By Dick Luedke
The story has been told over and over again. The American citizen presses his shoulder to the wheel for 40 years or so and finally makes it to a finish line that at times seemed unreachable. Retirement! The hard-working American rides off into the sunset for two or three decades of extreme leisure. It’s this image that allows so many of us to keep our shoulders to that confounded wheel.
But for some, that image turns into a mirage. There will be no into-the-sunset riding for 78-year-old John Meyer, President of Meyer Broadcasting and founder of The Breeze and The Sea Breeze, Internet radio stations that feature what we know as beautiful, or easy-listening, music.
“I don’t ever want to retire. I love what I’m doing,” Meyer says.
What he is doing, and has been doing for the past 43 years, is promoting the music he loves through the medium he loves, radio.
“I think it started when I was about 15-years-old,” he says. “I remember listening to my folks’ music and I was entranced with the different record labels and the color of the labels. I took a real liking to it and I started my own collection.”
That collection has grown to many thousands of albums and CDs. What could be the largest collection of beautiful music in the country, if not the world, is in mint condition and is elaborately catalogued at Meyer Broadcasting’s headquarters in Crown Point, Indiana and Meyer’s home in nearby Valparaiso.
The First Radio Station
Meyer launched the fulfillment of his passion for beautiful music and radio in 1970 by applying for an FM radio frequency in Crown Point, a bedroom community for the steel mill-dominated cities of Gary, Hammond and East Chicago in the northwest corner of the state.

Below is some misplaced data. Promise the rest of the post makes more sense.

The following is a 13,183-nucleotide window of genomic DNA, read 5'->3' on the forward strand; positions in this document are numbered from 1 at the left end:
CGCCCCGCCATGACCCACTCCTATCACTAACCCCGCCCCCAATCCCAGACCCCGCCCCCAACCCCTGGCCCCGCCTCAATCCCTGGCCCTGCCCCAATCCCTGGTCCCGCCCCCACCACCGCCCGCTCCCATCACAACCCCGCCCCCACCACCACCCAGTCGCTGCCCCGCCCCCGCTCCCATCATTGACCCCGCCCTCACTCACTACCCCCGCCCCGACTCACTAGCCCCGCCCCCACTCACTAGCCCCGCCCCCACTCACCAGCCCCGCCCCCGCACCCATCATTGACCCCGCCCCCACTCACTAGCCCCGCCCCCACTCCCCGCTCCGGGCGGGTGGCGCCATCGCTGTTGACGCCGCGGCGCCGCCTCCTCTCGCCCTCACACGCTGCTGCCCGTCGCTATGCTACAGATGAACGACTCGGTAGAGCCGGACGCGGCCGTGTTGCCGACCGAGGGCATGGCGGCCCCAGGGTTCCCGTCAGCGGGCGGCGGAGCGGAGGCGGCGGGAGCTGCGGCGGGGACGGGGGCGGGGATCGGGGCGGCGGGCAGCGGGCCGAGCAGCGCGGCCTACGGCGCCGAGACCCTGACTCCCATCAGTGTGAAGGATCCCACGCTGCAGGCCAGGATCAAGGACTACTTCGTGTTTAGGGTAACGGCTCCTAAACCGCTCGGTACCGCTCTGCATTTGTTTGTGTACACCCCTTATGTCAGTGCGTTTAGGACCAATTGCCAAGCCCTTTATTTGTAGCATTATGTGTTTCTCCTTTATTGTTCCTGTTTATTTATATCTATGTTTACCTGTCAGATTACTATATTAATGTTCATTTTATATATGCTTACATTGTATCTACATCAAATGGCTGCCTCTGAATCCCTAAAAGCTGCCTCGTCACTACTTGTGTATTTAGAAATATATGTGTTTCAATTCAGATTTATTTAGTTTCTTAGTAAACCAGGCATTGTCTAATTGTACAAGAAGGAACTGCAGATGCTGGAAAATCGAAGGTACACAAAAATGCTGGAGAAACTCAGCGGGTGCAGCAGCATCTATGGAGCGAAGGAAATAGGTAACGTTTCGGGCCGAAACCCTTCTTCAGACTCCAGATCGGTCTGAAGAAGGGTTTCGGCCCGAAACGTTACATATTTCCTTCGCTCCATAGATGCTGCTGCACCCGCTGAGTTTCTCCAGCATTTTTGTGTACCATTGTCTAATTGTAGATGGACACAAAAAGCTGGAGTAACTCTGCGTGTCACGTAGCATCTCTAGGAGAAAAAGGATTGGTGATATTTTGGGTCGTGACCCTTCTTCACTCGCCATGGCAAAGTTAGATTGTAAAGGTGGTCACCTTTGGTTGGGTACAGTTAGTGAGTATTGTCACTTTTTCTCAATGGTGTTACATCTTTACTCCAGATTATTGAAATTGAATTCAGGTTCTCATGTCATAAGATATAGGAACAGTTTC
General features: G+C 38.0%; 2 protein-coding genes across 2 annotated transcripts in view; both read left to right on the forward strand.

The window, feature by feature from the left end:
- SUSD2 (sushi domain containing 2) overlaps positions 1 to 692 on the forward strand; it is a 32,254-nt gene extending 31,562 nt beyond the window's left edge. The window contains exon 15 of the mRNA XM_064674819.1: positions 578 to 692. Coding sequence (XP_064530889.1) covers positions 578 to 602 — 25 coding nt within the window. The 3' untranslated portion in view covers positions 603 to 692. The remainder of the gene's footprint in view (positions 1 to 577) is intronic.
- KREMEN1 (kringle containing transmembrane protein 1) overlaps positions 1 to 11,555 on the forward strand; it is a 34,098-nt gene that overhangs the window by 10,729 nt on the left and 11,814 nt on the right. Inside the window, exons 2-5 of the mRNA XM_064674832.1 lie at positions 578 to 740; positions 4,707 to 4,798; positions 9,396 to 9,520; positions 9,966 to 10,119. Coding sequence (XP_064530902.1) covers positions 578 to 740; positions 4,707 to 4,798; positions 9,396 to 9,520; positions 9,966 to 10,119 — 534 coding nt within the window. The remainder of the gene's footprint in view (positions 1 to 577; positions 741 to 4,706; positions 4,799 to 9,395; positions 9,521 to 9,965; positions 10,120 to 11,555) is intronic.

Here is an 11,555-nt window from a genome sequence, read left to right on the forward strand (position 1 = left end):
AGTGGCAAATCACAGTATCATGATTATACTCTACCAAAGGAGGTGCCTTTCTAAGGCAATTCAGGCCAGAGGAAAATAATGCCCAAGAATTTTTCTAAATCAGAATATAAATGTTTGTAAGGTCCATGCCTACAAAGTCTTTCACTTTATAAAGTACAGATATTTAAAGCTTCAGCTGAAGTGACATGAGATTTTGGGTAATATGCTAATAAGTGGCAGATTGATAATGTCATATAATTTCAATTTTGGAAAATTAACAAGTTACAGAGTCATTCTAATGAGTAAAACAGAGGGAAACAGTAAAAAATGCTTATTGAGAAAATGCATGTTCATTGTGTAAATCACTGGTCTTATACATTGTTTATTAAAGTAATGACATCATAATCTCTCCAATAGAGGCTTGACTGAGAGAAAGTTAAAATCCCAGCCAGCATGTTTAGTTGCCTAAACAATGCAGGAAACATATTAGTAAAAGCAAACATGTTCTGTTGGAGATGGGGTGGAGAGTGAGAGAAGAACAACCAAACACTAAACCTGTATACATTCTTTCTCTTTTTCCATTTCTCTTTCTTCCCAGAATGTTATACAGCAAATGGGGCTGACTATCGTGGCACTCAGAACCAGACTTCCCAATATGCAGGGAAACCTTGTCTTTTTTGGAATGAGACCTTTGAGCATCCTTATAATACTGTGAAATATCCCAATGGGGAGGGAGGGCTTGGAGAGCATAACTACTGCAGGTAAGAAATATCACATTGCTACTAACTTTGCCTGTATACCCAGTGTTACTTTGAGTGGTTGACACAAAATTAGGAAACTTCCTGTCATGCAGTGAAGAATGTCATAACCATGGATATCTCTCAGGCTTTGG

There was no radio frequency assigned to Crown Point, a community of about 12,000 at that time, and so Meyer had to determine if there was another frequency somewhere in the U.S. that was not, in the estimation of the Federal Communications Commission, fulfilling its community service obligations, a frequency that the FCC would be willing to turn over to him. Two years later the FCC issued the frequency. Meyer signed his station, WFLM (fine listening music), on the air.
While he was eager to play the music he loved, Meyer was even more committed to meeting his radio station’s community service obligations.
“It was rather unique because we lived under the blanket of Chicago,” Meyer says. “People (in Crown Point) were tuned to television and radio stations in Chicago. They thought Mayor Daley was mayor of Crown Point. Everyone knew what was going on in Chicago. But they didn’t know much of what was happening here. And so we were able to provide that information”
WFLM provided that information and played fine listening music until 1993 when the economic challenge of locally-owned radio stations finally caught up with Meyer (as it did many others). The FCC removed its limit on the number of stations within a specific geographic area one company can own. Broadcasting conglomerates began eating up stations like WFLM.
A Changing Industry
“I think the broadcasting business is in deep trouble,” says Meyer. “One of the first things that happened when the large companies owned all of these stations is that they cut off people. We’ve gotten away from serving the public and that’s the whole purpose of radio. The bean counters are making all the decisions.”
And so Meyer moved his business to the Internet. And while The Breeze and The Sea Breeze are devoted to providing beautiful music to those around the world who love that genre of entertainment, Meyer has maintained his commitment to serving his community. Residents of Crown Point can still find out what is happening in their community through the online services of Meyer Broadcasting.